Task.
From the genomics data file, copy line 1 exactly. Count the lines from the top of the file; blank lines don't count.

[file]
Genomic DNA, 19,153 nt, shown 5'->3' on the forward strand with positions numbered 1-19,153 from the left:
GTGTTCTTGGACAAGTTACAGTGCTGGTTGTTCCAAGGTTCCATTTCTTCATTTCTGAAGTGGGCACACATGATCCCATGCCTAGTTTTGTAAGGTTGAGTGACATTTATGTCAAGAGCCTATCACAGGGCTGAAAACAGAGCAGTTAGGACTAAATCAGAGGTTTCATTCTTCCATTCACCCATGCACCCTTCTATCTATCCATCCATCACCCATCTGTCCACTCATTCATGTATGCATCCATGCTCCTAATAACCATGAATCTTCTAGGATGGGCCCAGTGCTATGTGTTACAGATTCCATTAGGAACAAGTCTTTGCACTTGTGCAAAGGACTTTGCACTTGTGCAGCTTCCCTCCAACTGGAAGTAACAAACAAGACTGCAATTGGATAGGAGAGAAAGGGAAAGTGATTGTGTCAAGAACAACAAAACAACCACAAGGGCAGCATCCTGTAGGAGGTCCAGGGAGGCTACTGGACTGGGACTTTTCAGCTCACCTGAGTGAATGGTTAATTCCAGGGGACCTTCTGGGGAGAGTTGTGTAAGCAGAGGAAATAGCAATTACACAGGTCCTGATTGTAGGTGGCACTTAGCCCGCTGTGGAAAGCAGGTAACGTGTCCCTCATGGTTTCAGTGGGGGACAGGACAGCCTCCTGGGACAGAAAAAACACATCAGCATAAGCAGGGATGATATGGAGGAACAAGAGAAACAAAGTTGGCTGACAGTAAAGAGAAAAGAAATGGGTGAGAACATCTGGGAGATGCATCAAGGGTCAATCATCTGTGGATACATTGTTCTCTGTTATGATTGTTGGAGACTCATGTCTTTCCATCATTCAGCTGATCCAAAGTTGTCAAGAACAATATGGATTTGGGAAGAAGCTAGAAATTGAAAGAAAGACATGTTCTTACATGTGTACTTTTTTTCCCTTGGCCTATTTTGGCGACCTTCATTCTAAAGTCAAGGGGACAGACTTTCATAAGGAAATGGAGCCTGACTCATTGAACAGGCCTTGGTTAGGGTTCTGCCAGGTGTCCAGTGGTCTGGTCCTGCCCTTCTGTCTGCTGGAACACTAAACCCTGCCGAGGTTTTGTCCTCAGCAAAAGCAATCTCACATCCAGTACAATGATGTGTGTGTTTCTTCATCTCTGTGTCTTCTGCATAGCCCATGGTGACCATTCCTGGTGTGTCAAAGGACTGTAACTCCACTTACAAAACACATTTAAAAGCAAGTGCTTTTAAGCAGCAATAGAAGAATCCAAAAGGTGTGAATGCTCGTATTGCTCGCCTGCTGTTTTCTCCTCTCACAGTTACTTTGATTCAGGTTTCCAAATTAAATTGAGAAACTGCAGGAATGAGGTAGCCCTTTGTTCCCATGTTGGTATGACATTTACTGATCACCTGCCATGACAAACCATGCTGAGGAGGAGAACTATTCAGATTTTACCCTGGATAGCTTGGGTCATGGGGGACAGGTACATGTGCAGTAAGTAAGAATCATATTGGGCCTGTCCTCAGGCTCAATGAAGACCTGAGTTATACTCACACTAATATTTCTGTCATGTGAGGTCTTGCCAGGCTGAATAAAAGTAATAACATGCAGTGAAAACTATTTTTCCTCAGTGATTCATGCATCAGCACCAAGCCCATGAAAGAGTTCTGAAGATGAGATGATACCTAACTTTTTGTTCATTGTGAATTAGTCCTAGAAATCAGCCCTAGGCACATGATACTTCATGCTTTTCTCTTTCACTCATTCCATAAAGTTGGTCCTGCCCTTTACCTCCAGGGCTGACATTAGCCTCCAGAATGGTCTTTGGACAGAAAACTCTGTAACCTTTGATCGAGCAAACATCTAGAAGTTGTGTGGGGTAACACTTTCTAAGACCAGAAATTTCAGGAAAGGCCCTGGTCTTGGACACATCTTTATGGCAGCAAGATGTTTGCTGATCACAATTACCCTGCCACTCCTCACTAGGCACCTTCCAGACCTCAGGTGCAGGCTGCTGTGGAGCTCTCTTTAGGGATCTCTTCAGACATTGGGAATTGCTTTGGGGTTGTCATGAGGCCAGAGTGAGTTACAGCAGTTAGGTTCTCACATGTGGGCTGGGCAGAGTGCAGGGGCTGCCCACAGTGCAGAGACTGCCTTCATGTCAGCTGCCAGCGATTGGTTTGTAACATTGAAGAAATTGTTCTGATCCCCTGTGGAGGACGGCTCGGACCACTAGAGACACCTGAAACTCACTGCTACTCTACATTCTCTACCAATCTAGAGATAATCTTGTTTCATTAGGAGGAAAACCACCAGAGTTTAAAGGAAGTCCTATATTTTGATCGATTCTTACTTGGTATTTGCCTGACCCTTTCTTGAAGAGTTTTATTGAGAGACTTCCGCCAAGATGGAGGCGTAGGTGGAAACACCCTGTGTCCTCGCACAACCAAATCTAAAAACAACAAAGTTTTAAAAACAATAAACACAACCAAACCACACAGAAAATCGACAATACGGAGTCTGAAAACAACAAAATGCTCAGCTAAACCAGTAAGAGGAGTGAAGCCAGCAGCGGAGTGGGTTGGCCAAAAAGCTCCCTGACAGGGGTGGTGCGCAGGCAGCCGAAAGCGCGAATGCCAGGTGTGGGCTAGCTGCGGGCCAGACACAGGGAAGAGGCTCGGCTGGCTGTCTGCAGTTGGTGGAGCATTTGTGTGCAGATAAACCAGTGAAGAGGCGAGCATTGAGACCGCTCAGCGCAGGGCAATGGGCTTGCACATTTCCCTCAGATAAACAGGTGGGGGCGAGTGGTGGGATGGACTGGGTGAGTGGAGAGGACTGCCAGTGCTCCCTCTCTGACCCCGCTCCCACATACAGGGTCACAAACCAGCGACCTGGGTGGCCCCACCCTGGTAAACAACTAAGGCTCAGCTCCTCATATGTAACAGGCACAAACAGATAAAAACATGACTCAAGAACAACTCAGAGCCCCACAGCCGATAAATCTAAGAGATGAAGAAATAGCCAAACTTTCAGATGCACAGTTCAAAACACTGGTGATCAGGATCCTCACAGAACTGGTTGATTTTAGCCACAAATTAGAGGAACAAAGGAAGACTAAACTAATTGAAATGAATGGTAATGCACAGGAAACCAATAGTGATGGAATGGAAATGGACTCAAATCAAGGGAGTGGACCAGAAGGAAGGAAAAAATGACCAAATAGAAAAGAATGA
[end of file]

Genomic DNA, 19,153 nt, shown 5'->3' on the forward strand with positions numbered 1-19,153 from the left: